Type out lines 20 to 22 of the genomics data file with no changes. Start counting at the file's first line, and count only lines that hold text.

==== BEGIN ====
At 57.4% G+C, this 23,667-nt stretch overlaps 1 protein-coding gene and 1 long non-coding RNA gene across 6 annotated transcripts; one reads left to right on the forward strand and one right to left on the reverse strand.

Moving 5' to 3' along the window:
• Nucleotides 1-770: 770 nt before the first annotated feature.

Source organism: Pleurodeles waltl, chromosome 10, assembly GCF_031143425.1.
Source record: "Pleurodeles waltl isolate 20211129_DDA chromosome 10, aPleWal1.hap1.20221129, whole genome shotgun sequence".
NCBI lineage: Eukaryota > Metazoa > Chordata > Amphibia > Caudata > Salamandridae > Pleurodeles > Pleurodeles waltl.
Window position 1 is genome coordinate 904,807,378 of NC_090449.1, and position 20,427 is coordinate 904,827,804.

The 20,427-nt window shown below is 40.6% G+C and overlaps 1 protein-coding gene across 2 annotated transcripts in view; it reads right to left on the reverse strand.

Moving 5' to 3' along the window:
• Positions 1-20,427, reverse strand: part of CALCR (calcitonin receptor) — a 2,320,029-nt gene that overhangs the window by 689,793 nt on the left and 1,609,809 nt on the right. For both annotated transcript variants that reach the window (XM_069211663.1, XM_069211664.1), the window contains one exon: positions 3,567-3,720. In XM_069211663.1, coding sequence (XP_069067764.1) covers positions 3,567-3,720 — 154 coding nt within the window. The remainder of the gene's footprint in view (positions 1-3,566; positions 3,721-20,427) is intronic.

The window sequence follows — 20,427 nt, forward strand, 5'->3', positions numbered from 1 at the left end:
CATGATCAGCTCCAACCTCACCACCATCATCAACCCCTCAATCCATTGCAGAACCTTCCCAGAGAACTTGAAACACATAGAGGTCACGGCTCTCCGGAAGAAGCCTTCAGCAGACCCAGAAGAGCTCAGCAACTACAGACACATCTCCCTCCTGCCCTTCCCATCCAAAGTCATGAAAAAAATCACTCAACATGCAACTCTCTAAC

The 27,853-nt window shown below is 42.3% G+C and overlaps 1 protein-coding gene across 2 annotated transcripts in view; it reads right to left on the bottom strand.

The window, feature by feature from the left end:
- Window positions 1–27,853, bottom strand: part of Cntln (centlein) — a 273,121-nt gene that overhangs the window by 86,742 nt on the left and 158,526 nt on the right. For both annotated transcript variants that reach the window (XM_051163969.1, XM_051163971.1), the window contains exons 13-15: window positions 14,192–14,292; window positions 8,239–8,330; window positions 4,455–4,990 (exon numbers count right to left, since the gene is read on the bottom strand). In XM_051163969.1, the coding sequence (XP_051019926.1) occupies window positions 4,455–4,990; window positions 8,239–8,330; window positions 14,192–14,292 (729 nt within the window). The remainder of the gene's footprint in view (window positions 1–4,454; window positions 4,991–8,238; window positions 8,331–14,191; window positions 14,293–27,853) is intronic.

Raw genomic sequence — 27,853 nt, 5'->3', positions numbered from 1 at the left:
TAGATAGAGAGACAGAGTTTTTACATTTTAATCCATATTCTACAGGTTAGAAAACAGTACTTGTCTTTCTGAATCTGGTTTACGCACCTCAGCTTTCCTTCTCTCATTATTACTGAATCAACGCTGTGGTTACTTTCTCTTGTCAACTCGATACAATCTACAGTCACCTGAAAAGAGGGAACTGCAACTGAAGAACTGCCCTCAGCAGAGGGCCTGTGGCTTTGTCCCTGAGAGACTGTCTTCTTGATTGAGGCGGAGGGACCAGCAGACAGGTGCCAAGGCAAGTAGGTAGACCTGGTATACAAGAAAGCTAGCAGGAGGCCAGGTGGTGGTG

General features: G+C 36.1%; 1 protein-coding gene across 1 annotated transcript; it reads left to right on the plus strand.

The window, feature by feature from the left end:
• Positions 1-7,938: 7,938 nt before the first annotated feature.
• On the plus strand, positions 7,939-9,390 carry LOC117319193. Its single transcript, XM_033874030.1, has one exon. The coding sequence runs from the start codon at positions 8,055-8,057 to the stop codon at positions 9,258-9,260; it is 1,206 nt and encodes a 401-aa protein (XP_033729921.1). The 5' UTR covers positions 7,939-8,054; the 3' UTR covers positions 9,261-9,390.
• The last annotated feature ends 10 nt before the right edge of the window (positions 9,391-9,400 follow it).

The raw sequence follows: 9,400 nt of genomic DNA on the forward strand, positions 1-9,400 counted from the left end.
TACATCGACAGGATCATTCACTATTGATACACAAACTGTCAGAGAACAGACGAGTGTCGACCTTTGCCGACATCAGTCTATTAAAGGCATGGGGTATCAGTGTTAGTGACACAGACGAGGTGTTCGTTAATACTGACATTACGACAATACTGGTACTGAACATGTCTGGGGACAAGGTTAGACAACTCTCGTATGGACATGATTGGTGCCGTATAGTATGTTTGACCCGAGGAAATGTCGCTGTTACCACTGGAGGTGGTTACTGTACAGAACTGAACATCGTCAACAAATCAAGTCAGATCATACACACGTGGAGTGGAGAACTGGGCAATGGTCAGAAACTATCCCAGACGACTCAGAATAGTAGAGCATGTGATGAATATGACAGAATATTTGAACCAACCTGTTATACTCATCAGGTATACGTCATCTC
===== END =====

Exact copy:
• Positions 1-7,938: 7,938 nt before the first annotated feature.
• On the plus strand, positions 7,939-9,390 carry LOC117319193. Its single transcript, XM_033874030.1, has one exon. The coding sequence runs from the start codon at positions 8,055-8,057 to the stop codon at positions 9,258-9,260; it is 1,206 nt and encodes a 401-aa protein (XP_033729921.1). The 5' UTR covers positions 7,939-8,054; the 3' UTR covers positions 9,261-9,390.
• The last annotated feature ends 10 nt before the right edge of the window (positions 9,391-9,400 follow it).